Prockiw was arrested at the scene. He said that the two had quarreled and were drinking whisky and beer that day but claimed that he left to run errands and found her dead when he returned. He then went to a neighbour to call police.

Given his history of abusing Scotch Annie, Prockiw was charged with her murder later that week.

The trial lasted just a day and a half as there were no witnesses for the defense. Prockiw maintained that he was not the killer but on June 8, 1926 the all-male jury took just an hour and a half to unanimously convict him of murder. The following day he was sentence to hang.

August 26, 1929, Winnipeg Free Press

On this day in 1926 at 7:30 a.m. Prockiw was hanged at the Vaughan Street Jail but not without drama.

Dominion hangman 'Arthur Ellis', (the pseudonym of Arthur B. English), got his calculations wrong and when Prockiw dropped, instead of hanging, his head was torn from his body. It was not the first time English/Ellis miscalculated a job, nor would it be his last. A decade later the botched hanging of a female prisoner ended his career.

August 24: Winnie the Bear; Riel flees; Civic parkade shut.

August 24, 1914 - Harry Colebourn of the Canadian Army Veterinary Corps purchases an orphaned black female bear cub in White River, Ontario for $20 and names her Winnie after his hometown of Winnipeg. Also see Pooh, we hardly new you.

August 24, 1870 - The Red River Expeditionary Force of 1870, also called the Wolseley Expedition after its leader, arrives at Red River to quash Louis Riel's provisional government. Riel fled to the U.S.. For a timeline of Louis Riel's life.

August 24, 1974 - Rudolph Besler, long-time owner of the Park Theatre on Osborne Street, dies.

August 24, 2012 - The city orders the Civic Parkade be closed indefinitely after an engineering study finds major faults with its condition.

August 23: Alex. Macdonald of Macdonalds Consolidated, FrancoManitoban leader Joseph Royal.

August 23, 1928 - Alexander Macdonald dies in Winnipeg at the age of 85. He was a former alderman and mayor of Winnipeg and founder of the Macdonalds Consolidated chain of wholesalers and retail stores that extended throughout Western Canada.

Macdonald came from Scotland in 1871 and was active in the creation of many of Winnipeg's first businesses. He helped organize both the Winnipeg Tribune and the Free Press, even helping to work the presses for the FreeP's first edition. He was also the first chairman and president of the Great West Life Assurance Company.

He was a philanthropist involved in charities such as Laura Crouch's Home of the Friendless and helped finance and furnish the first Children's Home in Tuxedo. While president of GWL he donated his salary to public institutions. During the war he regularly purchased tens of thousands of copies of  newspapers to send overseas for local troops and had thousands of copies of khaki-bound bibles produced for them.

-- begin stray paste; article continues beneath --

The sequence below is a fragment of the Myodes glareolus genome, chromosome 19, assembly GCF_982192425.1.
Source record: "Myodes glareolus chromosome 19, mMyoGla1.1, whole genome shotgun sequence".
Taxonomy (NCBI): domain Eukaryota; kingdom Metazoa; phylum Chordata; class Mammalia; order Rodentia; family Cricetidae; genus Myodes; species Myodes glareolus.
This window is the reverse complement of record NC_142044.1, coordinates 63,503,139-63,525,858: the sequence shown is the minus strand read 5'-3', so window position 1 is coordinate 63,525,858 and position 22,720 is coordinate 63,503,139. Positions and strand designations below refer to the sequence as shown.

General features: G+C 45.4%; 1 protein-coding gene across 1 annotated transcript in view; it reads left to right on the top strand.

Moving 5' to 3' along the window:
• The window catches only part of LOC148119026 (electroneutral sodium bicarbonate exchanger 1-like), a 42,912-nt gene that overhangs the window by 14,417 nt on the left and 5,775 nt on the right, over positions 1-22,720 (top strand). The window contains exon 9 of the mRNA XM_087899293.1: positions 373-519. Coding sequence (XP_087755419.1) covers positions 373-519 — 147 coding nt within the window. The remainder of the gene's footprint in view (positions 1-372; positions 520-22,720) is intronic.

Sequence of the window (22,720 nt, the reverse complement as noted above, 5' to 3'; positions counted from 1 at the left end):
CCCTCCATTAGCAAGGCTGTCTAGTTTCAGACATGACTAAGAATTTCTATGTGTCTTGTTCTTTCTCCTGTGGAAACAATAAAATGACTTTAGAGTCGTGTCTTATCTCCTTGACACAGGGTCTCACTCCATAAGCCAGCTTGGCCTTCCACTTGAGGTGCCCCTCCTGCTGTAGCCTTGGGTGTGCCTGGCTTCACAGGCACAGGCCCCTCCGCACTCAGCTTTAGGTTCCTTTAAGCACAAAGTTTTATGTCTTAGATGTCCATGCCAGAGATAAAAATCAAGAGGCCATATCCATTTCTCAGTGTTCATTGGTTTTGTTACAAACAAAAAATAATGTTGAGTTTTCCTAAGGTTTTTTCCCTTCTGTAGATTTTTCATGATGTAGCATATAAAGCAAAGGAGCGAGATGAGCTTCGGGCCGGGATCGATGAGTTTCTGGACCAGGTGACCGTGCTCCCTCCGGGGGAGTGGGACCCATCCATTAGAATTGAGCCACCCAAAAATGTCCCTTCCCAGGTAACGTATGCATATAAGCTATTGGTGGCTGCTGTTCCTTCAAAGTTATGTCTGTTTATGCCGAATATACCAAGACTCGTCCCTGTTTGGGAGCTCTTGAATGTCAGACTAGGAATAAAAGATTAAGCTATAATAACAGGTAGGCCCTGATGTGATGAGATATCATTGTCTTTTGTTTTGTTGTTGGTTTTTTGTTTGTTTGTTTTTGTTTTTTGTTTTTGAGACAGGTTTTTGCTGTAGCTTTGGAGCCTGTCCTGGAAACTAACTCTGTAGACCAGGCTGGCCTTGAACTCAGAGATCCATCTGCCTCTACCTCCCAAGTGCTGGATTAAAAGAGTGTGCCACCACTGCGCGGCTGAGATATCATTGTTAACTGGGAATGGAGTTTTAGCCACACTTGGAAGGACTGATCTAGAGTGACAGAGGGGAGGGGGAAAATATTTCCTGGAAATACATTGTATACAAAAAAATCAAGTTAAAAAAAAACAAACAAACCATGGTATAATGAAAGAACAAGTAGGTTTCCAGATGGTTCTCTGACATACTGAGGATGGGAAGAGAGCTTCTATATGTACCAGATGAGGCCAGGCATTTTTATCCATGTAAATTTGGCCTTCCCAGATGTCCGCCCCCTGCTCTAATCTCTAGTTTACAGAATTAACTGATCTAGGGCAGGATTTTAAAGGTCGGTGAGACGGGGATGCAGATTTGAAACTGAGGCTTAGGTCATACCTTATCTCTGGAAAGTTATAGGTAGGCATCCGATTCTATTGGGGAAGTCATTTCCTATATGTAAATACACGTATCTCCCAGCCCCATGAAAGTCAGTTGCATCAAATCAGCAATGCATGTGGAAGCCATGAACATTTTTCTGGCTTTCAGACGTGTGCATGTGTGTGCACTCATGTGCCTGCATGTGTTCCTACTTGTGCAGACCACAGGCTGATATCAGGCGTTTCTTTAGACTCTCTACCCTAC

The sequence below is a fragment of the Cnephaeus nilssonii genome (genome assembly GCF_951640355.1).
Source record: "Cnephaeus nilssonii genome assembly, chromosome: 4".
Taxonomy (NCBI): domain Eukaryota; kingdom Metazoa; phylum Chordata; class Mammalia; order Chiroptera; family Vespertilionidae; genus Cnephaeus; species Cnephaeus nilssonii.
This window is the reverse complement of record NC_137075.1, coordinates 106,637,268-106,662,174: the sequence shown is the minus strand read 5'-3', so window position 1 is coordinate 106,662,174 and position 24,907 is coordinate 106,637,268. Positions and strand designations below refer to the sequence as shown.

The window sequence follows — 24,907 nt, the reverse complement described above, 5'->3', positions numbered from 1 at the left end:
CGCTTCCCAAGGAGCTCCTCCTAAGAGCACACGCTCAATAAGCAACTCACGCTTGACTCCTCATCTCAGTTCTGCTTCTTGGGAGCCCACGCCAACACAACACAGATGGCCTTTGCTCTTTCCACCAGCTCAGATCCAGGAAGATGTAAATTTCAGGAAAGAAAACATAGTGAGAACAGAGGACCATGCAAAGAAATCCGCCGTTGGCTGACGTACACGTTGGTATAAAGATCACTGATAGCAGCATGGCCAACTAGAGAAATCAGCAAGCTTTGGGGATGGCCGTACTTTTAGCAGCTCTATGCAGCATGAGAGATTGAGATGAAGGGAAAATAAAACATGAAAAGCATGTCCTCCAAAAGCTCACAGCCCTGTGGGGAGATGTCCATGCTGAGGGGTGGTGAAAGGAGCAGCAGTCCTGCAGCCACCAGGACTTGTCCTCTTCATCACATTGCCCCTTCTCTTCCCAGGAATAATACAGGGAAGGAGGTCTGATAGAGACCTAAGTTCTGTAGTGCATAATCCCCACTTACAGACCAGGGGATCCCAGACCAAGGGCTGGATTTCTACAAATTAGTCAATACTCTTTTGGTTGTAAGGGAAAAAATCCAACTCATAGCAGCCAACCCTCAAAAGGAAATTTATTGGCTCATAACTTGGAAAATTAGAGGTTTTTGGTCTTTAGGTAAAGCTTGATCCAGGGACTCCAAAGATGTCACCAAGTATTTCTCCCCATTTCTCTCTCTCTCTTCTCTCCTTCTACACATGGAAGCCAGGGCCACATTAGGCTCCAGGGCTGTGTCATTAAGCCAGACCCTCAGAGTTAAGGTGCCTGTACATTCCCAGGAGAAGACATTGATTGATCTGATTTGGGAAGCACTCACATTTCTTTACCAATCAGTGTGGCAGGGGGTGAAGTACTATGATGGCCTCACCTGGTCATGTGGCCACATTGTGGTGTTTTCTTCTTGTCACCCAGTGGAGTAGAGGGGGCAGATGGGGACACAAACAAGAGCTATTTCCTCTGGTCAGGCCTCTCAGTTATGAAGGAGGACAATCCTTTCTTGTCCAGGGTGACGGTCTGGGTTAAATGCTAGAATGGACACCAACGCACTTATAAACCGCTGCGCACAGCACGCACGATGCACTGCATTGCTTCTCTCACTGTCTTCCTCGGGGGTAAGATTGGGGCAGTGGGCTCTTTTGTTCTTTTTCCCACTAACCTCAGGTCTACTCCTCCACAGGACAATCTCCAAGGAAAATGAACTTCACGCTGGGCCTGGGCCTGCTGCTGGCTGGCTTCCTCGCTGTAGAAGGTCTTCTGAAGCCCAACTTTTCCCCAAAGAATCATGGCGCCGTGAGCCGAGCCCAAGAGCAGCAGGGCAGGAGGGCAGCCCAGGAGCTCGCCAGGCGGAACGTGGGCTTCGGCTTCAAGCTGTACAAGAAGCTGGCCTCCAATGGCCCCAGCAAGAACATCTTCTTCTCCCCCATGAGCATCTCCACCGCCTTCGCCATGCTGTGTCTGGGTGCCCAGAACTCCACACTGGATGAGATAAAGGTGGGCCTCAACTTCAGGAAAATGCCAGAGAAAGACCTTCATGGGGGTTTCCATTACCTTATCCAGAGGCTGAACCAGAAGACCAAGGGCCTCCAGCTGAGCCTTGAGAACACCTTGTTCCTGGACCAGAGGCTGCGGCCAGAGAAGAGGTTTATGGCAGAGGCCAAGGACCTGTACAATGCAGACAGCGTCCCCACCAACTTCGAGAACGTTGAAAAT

When he died, the Free Press wrote : "With the passing of Macdonald, Winnipeg, and indeed western Canada, has lost one whose beneficence has possibly never been matched"

"I was here at Winnipeg's birth, I was here at her christening, and I have stayed to see her grow into one of Canada's mightiest cities."
Alexander Macdonald

August 23, 1902 - Joseph Royal dies. Invited to Red River by Bishop Tache in 1871, he published Le Metis, Manitoba's first French newspaper. He became a Francophone leader in the Legislature, House of Commons and was the first Reeve of St. Boniface. (Also see.)

August 22: The Winnipeg Telegram

August 22, 1907 - The Winnipeg Telegram begins publication. It lasted until until October 1920 when it merged with the Winnipeg Tribune.

August 21: Portage electrifies; Towne Cinema opens; 'Winnipeg Baby' dies in L.A.; Upper Fort Garry Gate; Hanging John Pawluk.

August 21, 1919 – The town of Portage la Prairie is the first applicant to receive power under the 1919 Electrical Power Transmission Act. On this day it is connected to the Manitoba Power Commission’s electrical grid at the Scotland Avenue Substation in Winnipeg. 

Towne Cinema 8
August 21, 1981 - The Towne Cinema 8 on Notre Dame Avenue opens. It was Canada's first stand-alone multiplex cinema.

August 21, 1935 - Marjorie White, 27, dies in a car crash near Hollywood.

Marjorie Guthrie in Winnipeg in 1904, she began performing at age 4 in a touring song and dance group called the Winnipeg Kiddies. From there it was to the vaudeville circuit where she was partnered with Thelma White (no relation) as the White Sisters.

Marjorie's film career had just begun with parts opposite the Three Stooges and Will Rogers when she died. (For more.)

August 21, 1957 - Chris Kelekis, founder of C. Kelekis' restaurant dies.

August 21, 1907 - The Morning Telegram ceases publication after a nine-year run.

August 21, 1897
- The HBC presents the Upper Fort Garry Gate to the City of Winnipeg. It was in such bad condition that some thought it a 'backhanded gift', the HBC offloading an expensive relic to the city to fix up. The gate will soon be the centrepeice of an interpretive park.

August 21 1936 - John Pawluk, 49, is hanged at Headingly for the murder of his wife Julia.

Pawluk was not a nice character. The Ukrainian-born labourer had a police record that included assault, selling moonshine and weapons charges.
By 1927 he was living in Gonor, MB on a small farm with a second-hand store.

On November 5, 1935 Pawluk's wife Julia disappeared. He told some neighbours that he didn't know where she went and others that he awoke that morning to find her dressed and leaving the house, (she had walked out on Pawluk a number of times before.)